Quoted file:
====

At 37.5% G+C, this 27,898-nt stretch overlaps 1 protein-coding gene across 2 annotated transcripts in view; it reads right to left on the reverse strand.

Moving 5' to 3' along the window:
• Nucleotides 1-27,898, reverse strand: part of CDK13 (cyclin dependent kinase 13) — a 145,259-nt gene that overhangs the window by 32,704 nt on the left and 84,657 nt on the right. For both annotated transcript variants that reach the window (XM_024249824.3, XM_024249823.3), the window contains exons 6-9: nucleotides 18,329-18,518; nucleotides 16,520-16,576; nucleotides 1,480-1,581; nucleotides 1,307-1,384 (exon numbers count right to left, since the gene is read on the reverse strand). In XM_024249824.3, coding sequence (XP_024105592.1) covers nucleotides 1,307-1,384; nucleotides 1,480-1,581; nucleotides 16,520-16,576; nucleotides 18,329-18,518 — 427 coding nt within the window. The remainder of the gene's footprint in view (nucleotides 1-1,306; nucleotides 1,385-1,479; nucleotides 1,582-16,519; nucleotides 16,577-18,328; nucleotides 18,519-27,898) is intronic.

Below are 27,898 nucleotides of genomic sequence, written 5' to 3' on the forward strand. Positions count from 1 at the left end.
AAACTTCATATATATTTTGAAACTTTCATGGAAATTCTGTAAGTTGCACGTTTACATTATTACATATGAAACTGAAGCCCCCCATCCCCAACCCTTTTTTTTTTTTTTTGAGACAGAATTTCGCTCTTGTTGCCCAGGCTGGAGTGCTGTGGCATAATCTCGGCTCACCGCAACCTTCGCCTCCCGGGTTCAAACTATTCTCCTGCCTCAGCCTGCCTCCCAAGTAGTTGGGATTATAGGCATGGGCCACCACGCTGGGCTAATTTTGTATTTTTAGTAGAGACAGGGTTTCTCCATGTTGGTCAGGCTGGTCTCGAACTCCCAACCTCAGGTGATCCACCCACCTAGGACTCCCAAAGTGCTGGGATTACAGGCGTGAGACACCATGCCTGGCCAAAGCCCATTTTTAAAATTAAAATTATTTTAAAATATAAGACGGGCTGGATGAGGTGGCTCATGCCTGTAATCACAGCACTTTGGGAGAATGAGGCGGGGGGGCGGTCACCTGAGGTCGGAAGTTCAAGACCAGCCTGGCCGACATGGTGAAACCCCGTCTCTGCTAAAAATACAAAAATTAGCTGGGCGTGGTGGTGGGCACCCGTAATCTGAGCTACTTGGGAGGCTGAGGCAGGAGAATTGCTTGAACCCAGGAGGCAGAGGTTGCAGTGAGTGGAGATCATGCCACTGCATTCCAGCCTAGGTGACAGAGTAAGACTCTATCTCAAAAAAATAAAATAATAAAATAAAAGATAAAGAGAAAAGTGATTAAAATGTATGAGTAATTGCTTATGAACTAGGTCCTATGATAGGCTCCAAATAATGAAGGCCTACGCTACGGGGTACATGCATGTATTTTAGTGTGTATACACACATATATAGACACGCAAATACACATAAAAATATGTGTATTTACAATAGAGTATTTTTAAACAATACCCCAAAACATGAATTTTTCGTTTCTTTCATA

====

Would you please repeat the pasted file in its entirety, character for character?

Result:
At 37.5% G+C, this 27,898-nt stretch overlaps 1 protein-coding gene across 2 annotated transcripts in view; it reads right to left on the reverse strand.

Moving 5' to 3' along the window:
• Nucleotides 1-27,898, reverse strand: part of CDK13 (cyclin dependent kinase 13) — a 145,259-nt gene that overhangs the window by 32,704 nt on the left and 84,657 nt on the right. For both annotated transcript variants that reach the window (XM_024249824.3, XM_024249823.3), the window contains exons 6-9: nucleotides 18,329-18,518; nucleotides 16,520-16,576; nucleotides 1,480-1,581; nucleotides 1,307-1,384 (exon numbers count right to left, since the gene is read on the reverse strand). In XM_024249824.3, coding sequence (XP_024105592.1) covers nucleotides 1,307-1,384; nucleotides 1,480-1,581; nucleotides 16,520-16,576; nucleotides 18,329-18,518 — 427 coding nt within the window. The remainder of the gene's footprint in view (nucleotides 1-1,306; nucleotides 1,385-1,479; nucleotides 1,582-16,519; nucleotides 16,577-18,328; nucleotides 18,519-27,898) is intronic.

Below are 27,898 nucleotides of genomic sequence, written 5' to 3' on the forward strand. Positions count from 1 at the left end.
AAACTTCATATATATTTTGAAACTTTCATGGAAATTCTGTAAGTTGCACGTTTACATTATTACATATGAAACTGAAGCCCCCCATCCCCAACCCTTTTTTTTTTTTTTTGAGACAGAATTTCGCTCTTGTTGCCCAGGCTGGAGTGCTGTGGCATAATCTCGGCTCACCGCAACCTTCGCCTCCCGGGTTCAAACTATTCTCCTGCCTCAGCCTGCCTCCCAAGTAGTTGGGATTATAGGCATGGGCCACCACGCTGGGCTAATTTTGTATTTTTAGTAGAGACAGGGTTTCTCCATGTTGGTCAGGCTGGTCTCGAACTCCCAACCTCAGGTGATCCACCCACCTAGGACTCCCAAAGTGCTGGGATTACAGGCGTGAGACACCATGCCTGGCCAAAGCCCATTTTTAAAATTAAAATTATTTTAAAATATAAGACGGGCTGGATGAGGTGGCTCATGCCTGTAATCACAGCACTTTGGGAGAATGAGGCGGGGGGGCGGTCACCTGAGGTCGGAAGTTCAAGACCAGCCTGGCCGACATGGTGAAACCCCGTCTCTGCTAAAAATACAAAAATTAGCTGGGCGTGGTGGTGGGCACCCGTAATCTGAGCTACTTGGGAGGCTGAGGCAGGAGAATTGCTTGAACCCAGGAGGCAGAGGTTGCAGTGAGTGGAGATCATGCCACTGCATTCCAGCCTAGGTGACAGAGTAAGACTCTATCTCAAAAAAATAAAATAATAAAATAAAAGATAAAGAGAAAAGTGATTAAAATGTATGAGTAATTGCTTATGAACTAGGTCCTATGATAGGCTCCAAATAATGAAGGCCTACGCTACGGGGTACATGCATGTATTTTAGTGTGTATACACACATATATAGACACGCAAATACACATAAAAATATGTGTATTTACAATAGAGTATTTTTAAACAATACCCCAAAACATGAATTTTTCGTTTCTTTCATA